© Reprinted with permission by Dr. Joan Mathews-Larson
There is no magic pill that cures hypoglycemia. The quickest and most effective treatment is by dietary changes. In the seventies when I began working with this population, there were two distinct camps of thinking about diet. The first was to feed all hypoglycemics a complex carbohydrate diet spacing "small" meals every three hours.
The second was to reduce all carbohydrates radically and replace them with proteins and fats. The odd thing was that each of these diets had their successes and failures. Of course there was little or no research then on determining levels of carbohydrate sensitivity, or eating a diet corresponding to your blood type characteristics and your rate of metabolizing foods. Today, we can zero in on all of these factors so that your food choices fit you like a glove (and keep you at your best weight.
Am I Really Carbohydrate Addicted?
Disbelievers are the same crowd who pack one hundred and fifty to two hundred pounds of refined sugars into their diet yearly. The fattening of America with this formula has now reached epic proportion.
According to recent government figures, weight gain in the United States population during the past twenty years has increased by thirty-one percent despite the food industry removing fat from almost everything on our shelves
The percentage of FAT KIDS has doubled in the last decade!
The weight loss industry bilks thirty-three billion dollars out of fat Americans yearly despite the dangerous rebound effect that sends scales even higher than before within two years.
A 1995 Harris Poll found seventy one percent of Americans over age twenty-four are overweight. Up from sixty-four percent in 1990, and from fifty eight-percent in 1983.
(Figures are based on the Metropolitan Life tables of recommended weight averages.)
Before the low fat diet craze started forty years ago, far less people were fat. What is creating such hunger in us?
It is coming from trying to live mostly on carbohydrates! Unlike fats and protein that do not trigger insulin, carbohydrates always produce the release of that fat-storing hormone. Insulin fattens us up. It destroys our brains' fuel. It plays havoc with our energy and emotional stability.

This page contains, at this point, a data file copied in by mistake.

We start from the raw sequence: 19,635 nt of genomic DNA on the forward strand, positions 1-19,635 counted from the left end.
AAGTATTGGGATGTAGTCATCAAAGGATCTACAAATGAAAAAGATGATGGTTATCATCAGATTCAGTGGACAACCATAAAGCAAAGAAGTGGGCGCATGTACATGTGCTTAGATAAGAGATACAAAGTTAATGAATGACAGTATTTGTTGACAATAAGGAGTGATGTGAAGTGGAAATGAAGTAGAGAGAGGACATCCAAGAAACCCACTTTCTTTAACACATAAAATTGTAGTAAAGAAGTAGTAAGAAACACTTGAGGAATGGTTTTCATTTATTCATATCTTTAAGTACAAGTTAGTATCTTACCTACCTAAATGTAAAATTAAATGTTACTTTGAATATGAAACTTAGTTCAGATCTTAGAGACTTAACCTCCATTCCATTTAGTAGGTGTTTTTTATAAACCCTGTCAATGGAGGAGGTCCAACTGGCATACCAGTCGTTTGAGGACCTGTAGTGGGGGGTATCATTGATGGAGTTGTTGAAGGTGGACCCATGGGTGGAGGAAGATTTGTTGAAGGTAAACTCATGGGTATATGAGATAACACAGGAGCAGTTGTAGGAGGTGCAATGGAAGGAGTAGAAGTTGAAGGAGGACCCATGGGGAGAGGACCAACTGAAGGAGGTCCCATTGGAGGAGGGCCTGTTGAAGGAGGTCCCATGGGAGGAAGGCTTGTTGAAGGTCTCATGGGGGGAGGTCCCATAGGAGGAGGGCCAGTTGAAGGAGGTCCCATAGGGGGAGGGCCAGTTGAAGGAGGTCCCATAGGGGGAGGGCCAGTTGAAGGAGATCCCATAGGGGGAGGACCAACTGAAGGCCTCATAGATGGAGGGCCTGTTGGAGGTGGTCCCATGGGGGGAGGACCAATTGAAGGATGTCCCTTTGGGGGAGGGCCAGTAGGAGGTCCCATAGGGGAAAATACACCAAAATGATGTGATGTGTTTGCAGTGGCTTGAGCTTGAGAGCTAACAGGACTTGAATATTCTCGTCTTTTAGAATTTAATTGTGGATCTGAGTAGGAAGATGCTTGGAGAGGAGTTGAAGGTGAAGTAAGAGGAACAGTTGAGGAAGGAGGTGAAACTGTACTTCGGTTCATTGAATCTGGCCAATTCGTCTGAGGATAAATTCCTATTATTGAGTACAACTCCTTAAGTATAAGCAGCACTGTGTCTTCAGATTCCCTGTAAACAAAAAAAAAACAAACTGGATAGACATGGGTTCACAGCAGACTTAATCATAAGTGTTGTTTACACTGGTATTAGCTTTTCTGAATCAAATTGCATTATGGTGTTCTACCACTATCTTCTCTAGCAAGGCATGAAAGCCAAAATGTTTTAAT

The more you look at the list of hypoglycemic symptoms you've identified, the angrier you should get that you've been led down the garden path by the food industry and by some "sacred cows" like the American Heart Institute, the AMA and National Institute of Health.
Just Give Me the Facts
Some of the most renowned scientists worldwide now agree that the hi-carbo/low fat concept is not only wrong but dangerous. Here is the short course:
In 1953 Dr. Ancel Keys, a leader in promulgating the mistaken belief about saturated fats proclaimed that all dietary fats raise serum cholesterol. Dr. Keys based his statement on the atherosclerosis seen in rabbits fed high cholesterol diets. He did not take into account that rabbits not only do not eat saturated fats naturally, but have no compensating feedback mechanisms that reduce their daily cholesterol production whenever dietary cholesterol is eaten.
Humans, however, automatically make from 10,000 mg to 14,000 mg of cholesterol daily. If dietary intake goes up, our livers make less and vice versa. Thus, limiting dietary cholesterol has been found to have only trivial effects. Many studies have proved that those who developed coronary heart disease were eating much more carbohydrates and little fat (cholesterol).
Although Dr. Keys drew from the World Health Organization's report on estimated fat intake and incidences of death from coronary heart disease he only selected seven national reports that agreed with his theory, and omitted data from fifteen nations' reports that did not fit his preconceived notions. How's that for manipulating research to suit your theory?
In 1955 to 1960, the famous Framingham study investigated coronary heart disease (CHD) extensively. Their data shows no relationship between dietary fats, cholesterol, and coronary heart disease. There have now been thirty-three clinical trials on the effect of diet and/or drugs on coronary heart disease. "The evidence consistently says, "No - This is not a sound hypothesis.”